According to the discussion paper another one of the principles of any legislation is that it needs to "meet Canada's international obligations including free trade agreements". Just what exactly are our obligations under NAFTA (North American Free Trade Agreement) or GATT (General Agreement on Tariffs and Trade)? Listening to presentations at last year's parliamentary committee hearings on drug patents we heard vastly different interpretations.

There is one striking exception to the document's bias of not recognizing differences in power, resources, and analysis. When it lists all the groups and organizations that will be consulted about the proposed changes to legislation, the discussion paper places the opinions and priorities of provincial and territorial governments above all others.

But while the reality of the need for cooperation between levels of government is not in question, it is also a fact that provinces are often willing to sacrifice health protection for financial or ideological reasons. If the paper is going to recognize the need for cooperation with the provinces and territories it also needs to recognize the nature of problems that come with this kind of cooperation.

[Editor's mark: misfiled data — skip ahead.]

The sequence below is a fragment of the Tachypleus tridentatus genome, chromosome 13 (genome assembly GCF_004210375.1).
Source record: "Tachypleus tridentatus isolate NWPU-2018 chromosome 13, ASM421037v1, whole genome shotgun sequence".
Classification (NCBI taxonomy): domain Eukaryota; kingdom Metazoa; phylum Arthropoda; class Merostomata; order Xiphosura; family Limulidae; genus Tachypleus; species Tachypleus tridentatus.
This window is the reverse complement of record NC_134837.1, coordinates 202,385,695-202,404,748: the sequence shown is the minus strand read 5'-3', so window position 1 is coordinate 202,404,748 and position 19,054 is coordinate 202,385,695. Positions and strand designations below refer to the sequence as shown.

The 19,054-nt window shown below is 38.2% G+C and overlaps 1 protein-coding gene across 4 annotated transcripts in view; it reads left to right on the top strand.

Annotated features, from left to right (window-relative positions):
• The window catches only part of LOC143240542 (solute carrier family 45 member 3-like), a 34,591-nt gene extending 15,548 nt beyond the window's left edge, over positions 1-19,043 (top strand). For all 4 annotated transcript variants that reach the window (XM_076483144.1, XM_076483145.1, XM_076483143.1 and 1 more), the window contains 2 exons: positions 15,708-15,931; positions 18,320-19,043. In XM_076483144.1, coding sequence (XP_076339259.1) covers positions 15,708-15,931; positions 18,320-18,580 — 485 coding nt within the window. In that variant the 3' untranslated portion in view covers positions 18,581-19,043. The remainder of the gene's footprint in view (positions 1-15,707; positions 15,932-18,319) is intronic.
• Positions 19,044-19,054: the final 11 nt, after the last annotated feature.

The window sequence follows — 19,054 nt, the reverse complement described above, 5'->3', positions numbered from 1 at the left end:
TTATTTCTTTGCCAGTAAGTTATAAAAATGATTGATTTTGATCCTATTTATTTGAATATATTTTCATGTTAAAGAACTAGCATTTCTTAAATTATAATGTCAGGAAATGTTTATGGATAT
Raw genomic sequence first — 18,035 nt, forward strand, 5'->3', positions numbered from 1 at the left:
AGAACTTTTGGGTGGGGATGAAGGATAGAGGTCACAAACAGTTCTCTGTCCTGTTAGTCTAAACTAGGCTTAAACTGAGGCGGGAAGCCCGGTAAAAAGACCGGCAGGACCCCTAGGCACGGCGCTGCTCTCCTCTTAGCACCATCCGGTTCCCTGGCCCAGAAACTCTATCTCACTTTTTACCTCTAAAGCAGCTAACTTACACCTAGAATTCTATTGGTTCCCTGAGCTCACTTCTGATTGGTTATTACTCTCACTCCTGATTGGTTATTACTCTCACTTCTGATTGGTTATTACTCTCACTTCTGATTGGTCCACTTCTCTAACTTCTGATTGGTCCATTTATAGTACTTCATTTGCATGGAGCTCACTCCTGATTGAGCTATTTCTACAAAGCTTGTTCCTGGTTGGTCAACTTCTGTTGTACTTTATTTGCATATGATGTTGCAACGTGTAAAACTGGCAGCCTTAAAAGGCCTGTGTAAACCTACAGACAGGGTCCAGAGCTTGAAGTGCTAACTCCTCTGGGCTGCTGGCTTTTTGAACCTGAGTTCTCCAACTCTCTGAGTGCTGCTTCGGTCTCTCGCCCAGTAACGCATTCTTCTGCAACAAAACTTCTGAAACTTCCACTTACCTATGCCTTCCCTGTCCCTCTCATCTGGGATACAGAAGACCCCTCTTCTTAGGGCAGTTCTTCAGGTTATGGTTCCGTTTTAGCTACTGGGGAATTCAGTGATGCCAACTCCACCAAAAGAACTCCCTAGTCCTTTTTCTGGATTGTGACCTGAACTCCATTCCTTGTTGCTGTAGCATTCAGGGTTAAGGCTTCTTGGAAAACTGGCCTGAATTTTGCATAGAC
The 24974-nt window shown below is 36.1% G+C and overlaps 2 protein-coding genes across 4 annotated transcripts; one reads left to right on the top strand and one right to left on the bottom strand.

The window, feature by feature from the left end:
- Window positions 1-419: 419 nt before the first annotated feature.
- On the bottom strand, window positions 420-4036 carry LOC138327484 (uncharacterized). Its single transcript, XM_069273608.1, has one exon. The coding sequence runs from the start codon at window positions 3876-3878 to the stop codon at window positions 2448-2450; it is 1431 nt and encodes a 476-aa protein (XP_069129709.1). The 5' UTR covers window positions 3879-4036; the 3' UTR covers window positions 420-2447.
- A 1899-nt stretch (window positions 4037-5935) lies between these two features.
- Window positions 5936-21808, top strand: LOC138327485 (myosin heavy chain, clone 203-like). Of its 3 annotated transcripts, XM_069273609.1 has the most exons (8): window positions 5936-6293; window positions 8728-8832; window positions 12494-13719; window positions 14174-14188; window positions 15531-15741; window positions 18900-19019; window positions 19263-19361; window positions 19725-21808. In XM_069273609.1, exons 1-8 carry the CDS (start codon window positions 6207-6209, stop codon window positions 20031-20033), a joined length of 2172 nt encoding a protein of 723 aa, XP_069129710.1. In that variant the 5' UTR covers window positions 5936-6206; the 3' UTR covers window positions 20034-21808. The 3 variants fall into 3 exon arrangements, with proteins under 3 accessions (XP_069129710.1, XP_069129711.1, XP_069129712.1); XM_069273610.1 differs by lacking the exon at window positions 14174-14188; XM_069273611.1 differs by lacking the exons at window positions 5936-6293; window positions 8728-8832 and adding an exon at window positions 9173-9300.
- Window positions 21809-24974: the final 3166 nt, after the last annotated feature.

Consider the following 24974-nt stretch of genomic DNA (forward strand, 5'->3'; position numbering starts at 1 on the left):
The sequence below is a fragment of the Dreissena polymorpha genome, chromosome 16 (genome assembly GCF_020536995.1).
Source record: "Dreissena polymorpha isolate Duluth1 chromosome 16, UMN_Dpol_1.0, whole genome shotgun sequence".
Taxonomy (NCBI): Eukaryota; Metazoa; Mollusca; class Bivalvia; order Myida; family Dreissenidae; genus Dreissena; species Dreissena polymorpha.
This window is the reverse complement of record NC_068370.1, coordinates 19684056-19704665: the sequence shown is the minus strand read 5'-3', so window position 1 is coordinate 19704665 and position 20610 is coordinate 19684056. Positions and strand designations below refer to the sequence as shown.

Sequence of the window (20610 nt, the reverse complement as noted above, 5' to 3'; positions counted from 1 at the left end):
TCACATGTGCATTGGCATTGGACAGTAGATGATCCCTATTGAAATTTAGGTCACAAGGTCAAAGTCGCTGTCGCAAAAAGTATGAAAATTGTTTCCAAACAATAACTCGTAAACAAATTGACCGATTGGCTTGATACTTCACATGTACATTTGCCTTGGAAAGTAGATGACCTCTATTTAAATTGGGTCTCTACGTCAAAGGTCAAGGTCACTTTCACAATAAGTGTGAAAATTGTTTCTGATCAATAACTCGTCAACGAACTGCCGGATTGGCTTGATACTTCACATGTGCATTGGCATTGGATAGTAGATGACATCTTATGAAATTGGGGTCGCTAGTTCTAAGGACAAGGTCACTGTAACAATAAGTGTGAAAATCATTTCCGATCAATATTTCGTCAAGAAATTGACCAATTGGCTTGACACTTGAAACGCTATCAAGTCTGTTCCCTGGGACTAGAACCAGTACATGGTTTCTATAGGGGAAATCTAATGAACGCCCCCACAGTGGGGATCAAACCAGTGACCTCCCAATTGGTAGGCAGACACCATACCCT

Raising Questions

This discussion paper sets a very limited agenda for the consultation process this fall. While groups may want to focus on the questions posed at the end of the paper, it is more important to raise issues that were ignored and to tell the government what the priorities should be, not to accept the ones that it has set.

Joel Lexchin is an emergency doctor at The Toronto Hospital and a member of the Medical Reform Group of Ontario.

Further Reading

Transition = abdication: a citizens' guide to the Health Protection Branch consultation from the Canadian Health Coalition:

2841 Riverside Drive    Ottawa,ON K1V 8X7    Tel: (613) 521-3400 ext. 308 Fax: (613) 521-4655

E-mail: mmcbane@clc-ctc.com
www.cansavehealth.com

Blurring the Boundaries: New Trends in Drug Promotion, by Barbara Mintzes (see review page 12).

Unshielded: The Human Cost of The Dalkon Shield, by Mary F. Hawkins,Toronto: University Press, 1997.

Safety Last: The Failure of the Consumer Health Protection System in Canada, by Nicholas Regush, Toronto: Key Porter Books Limited, 1993.

Health Protection Branch Consultations: Your immediate input is needed! To provide comments and receive more information: Transition, Health Protection Branch, Health Canada HPB Building #7 Tunney's Pasture, AL 0700B1 Ottawa, Ontario K1A 0L2

E-mail: Transition_Dialogue@hc- sc.gc.ca
www.hc-sc.gc.ca/hpb/transitn/

Join a consultation meeting in your region.Contact: 1-888-288-2098